technology-overload2For this post, I explored Feedly (http://feedly.com/i/my) as an RSS for library and education-related blogs. It was a simple tool to use, in that finding blogs using the search bar and the genre-specific search was relatively easy.

I loved how easy it was to use Feedly, and I see the many ways in which an RSS could simplify the symptoms of information sickness. Not only that, but Feedly provides a quick glance at what professionals across the blogosphere are focused on and are accessible in one place for readers. While the interface was relatively easy to navigate, the overall appearance of Feedly was unattractive. While that may seem secondary to content, it can be a distraction when one is used to the cool, streamlined look of many other online tools.

My experience with Feedly was fantastic, as it allowed me to really explore librarians and educators across the globe who are making a difference in both the world of library science and in the not-so-traditional classroom. Not only that, but Feedly was similar to Twitter in that subscribing to one blog within a topic lead to subscriptions of others who shared similar topics. It made blog-searching less of a chore and a more organic experience.

Eventually, when students in the English courses here at SHS are blogging more regularly, Feedly will be a fabulous tool for them to use as well, beyond the professional connections tool that it serves for me. Students can discover one another as writers and use Feedly (or another RSS site) to “subscribe” to one another and keep up with what other students are writing about.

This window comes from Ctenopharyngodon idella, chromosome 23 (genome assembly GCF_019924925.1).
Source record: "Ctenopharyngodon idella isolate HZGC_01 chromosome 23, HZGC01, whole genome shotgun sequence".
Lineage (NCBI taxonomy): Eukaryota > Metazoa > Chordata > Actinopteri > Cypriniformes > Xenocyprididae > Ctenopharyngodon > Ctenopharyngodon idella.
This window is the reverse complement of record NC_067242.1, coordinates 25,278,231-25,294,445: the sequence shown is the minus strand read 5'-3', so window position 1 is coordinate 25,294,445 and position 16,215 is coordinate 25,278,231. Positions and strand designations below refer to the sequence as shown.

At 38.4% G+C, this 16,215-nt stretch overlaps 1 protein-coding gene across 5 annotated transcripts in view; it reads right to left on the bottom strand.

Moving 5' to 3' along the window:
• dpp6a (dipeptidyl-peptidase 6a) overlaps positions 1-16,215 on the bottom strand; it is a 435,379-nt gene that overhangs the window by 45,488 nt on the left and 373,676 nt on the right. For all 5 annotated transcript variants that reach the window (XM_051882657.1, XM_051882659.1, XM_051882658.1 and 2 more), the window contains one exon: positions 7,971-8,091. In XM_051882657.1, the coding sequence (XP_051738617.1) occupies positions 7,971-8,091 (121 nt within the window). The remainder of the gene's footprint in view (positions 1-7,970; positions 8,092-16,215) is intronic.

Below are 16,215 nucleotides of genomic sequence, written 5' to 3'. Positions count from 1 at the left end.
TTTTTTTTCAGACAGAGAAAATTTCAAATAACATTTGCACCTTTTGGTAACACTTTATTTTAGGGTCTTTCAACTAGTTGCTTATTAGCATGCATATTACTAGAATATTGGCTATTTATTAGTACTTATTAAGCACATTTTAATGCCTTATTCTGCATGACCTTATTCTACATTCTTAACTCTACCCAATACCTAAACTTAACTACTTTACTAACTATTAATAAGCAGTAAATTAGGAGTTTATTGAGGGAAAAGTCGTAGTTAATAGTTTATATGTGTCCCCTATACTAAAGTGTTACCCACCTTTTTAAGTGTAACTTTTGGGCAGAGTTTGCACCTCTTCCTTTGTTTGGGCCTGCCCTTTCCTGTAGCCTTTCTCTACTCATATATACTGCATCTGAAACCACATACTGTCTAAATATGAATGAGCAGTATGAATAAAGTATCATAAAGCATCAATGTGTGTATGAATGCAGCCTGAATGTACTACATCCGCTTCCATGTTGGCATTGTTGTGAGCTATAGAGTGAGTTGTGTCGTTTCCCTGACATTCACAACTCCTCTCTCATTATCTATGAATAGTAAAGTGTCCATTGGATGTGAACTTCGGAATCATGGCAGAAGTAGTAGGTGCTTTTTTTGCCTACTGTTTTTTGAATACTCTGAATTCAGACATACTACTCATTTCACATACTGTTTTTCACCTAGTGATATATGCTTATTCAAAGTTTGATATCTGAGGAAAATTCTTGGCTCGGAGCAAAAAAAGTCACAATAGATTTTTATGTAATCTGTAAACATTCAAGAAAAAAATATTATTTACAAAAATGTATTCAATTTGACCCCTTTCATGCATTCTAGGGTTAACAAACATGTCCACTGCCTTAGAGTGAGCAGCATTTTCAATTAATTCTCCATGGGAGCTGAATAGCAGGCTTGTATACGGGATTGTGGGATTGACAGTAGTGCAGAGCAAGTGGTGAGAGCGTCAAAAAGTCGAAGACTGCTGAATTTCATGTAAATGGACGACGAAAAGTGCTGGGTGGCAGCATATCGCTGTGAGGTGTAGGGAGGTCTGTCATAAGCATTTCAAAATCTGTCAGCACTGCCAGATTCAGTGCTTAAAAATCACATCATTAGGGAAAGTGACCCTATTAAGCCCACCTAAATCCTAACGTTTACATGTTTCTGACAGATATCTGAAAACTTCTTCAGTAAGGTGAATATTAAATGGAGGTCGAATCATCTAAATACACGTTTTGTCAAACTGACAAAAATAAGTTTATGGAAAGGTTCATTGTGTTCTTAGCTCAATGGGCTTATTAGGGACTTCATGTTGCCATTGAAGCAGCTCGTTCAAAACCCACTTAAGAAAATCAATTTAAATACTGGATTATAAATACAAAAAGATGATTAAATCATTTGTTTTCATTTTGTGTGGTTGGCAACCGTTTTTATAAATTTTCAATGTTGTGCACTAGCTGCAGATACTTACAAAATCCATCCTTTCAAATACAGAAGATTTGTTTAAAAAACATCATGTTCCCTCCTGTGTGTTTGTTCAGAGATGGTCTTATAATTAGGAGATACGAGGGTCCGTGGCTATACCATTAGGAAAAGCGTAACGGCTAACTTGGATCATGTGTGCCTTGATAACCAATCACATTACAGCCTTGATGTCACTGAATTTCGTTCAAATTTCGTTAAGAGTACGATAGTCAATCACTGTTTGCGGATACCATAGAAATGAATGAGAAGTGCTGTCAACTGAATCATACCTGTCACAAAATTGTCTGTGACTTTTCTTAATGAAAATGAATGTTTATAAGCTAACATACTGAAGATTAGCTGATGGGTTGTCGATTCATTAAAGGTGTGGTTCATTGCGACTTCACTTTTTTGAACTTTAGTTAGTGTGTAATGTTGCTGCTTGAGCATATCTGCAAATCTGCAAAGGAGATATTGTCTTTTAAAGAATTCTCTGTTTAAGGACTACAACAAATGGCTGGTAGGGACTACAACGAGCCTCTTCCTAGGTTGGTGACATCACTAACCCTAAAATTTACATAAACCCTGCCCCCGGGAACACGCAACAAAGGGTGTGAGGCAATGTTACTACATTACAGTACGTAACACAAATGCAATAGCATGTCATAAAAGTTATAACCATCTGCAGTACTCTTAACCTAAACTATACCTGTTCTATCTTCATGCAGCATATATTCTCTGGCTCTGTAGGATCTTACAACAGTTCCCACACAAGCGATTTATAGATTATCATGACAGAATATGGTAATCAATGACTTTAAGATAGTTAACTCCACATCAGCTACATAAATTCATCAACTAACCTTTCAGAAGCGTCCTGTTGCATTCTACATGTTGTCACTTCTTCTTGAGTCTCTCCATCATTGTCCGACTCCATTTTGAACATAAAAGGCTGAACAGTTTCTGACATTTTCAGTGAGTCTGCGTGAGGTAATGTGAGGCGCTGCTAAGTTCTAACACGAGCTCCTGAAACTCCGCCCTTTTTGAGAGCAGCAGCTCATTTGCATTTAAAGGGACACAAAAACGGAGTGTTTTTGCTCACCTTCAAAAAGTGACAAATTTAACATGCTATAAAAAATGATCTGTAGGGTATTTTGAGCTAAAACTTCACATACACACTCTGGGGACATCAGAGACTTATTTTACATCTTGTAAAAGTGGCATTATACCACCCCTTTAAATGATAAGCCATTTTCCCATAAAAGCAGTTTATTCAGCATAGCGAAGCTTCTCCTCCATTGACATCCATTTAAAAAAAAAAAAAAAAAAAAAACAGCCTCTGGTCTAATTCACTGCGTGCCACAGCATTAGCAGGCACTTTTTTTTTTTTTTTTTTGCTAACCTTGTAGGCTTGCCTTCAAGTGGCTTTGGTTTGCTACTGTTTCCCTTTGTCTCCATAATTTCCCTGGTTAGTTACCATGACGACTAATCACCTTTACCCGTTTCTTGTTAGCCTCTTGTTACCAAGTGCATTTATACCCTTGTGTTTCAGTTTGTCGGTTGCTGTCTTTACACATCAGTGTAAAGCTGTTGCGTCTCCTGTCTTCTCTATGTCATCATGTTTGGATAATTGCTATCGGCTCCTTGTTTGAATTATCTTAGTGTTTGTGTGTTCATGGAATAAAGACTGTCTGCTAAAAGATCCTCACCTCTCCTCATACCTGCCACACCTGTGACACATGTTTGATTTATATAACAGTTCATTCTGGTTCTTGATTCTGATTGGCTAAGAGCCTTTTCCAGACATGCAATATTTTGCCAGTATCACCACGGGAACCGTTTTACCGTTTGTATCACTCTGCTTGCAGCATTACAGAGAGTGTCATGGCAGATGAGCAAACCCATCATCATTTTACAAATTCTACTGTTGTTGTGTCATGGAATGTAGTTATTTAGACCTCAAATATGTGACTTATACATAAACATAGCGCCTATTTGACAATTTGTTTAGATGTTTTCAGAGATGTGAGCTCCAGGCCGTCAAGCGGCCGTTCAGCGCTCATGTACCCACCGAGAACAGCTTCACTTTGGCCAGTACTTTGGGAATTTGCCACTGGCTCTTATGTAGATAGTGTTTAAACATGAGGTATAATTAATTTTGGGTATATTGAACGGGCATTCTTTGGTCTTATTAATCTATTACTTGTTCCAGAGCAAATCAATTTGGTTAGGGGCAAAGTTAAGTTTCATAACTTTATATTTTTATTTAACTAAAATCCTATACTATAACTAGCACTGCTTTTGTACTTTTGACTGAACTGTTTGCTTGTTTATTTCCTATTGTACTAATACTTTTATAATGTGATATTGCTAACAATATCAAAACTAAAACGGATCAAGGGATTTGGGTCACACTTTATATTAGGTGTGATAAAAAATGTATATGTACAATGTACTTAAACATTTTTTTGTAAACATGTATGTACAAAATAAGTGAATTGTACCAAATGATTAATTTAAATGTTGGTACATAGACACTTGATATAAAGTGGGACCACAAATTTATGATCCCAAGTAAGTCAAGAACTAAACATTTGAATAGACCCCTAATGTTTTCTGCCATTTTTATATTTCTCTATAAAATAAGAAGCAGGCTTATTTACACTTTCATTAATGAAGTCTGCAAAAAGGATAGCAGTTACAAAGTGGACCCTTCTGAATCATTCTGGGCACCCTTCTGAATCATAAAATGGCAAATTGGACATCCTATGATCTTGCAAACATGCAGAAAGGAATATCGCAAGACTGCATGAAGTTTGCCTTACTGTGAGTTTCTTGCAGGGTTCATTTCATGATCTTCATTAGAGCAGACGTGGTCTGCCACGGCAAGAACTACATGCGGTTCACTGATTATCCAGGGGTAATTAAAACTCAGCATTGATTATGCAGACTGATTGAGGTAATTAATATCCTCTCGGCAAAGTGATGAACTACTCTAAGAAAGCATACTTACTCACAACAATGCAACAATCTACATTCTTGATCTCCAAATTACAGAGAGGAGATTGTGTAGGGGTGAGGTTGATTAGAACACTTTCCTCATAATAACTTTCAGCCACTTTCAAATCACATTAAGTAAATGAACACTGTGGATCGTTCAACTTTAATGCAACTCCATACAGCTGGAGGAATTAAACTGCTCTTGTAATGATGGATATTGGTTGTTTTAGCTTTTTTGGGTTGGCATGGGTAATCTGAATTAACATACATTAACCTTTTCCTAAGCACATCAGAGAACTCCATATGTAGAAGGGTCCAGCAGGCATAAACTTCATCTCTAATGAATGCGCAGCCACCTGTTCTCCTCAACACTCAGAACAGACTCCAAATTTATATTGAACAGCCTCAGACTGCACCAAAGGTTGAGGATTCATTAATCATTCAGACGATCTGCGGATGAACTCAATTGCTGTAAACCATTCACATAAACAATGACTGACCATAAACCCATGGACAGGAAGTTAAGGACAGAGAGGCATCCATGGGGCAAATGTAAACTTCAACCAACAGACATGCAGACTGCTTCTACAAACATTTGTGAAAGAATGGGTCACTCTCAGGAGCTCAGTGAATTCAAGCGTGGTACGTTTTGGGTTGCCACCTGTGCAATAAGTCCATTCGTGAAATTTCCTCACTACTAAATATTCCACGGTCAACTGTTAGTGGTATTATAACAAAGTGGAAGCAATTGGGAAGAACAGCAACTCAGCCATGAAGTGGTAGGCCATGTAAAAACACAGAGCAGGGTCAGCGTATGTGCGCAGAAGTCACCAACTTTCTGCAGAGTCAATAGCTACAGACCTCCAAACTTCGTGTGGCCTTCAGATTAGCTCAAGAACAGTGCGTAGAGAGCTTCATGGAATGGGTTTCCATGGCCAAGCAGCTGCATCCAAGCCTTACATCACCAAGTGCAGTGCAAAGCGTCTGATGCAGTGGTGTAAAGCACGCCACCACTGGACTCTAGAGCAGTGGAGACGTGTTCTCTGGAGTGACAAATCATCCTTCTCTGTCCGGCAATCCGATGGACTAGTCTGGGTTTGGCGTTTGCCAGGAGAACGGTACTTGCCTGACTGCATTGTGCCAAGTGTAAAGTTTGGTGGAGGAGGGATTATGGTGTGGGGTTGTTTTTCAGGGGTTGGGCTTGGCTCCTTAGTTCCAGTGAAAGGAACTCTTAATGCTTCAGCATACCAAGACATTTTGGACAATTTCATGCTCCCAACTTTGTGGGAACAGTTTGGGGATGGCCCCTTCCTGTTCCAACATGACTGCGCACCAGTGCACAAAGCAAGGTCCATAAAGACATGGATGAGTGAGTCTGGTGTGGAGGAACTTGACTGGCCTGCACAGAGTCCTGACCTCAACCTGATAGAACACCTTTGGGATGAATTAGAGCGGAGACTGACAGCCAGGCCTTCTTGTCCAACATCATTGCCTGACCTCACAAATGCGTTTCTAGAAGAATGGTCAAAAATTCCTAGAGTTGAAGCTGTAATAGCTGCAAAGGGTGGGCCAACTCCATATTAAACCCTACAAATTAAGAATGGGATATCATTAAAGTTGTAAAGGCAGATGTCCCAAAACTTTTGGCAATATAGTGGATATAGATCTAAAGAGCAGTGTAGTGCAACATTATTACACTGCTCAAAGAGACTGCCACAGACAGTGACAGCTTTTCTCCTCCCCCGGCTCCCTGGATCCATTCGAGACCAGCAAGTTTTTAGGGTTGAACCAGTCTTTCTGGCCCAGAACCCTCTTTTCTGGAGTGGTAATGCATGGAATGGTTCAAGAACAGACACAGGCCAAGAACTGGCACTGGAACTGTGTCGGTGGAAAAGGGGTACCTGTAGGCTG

Until we meet again, remember the happiness there is to find in this world, especially on the pages of a book.

Mrs. J

from Ray Bradbury’s Dandelion Wine

“Should a Happiness Machine, he wondered, be something you can carry in your pocket? Or, he went on, should it be something that carries you in its pocket?’One thing I absolutely know,’ he said aloud. ‘It should be bright‘” (Bradbury 63).

Journal #2: School Library Journal

makerspaceI selected this journal article because of the buzz around Maker Spaces and their versatility in supplementing course curricula in a variety of ways. This article was a step-by-step guide to one library’s successful implementation of a Maker Space for teens. Not only was the type of research completed, with a timeline of implementation, included but a budget for must-have and wish list items was also mentioned.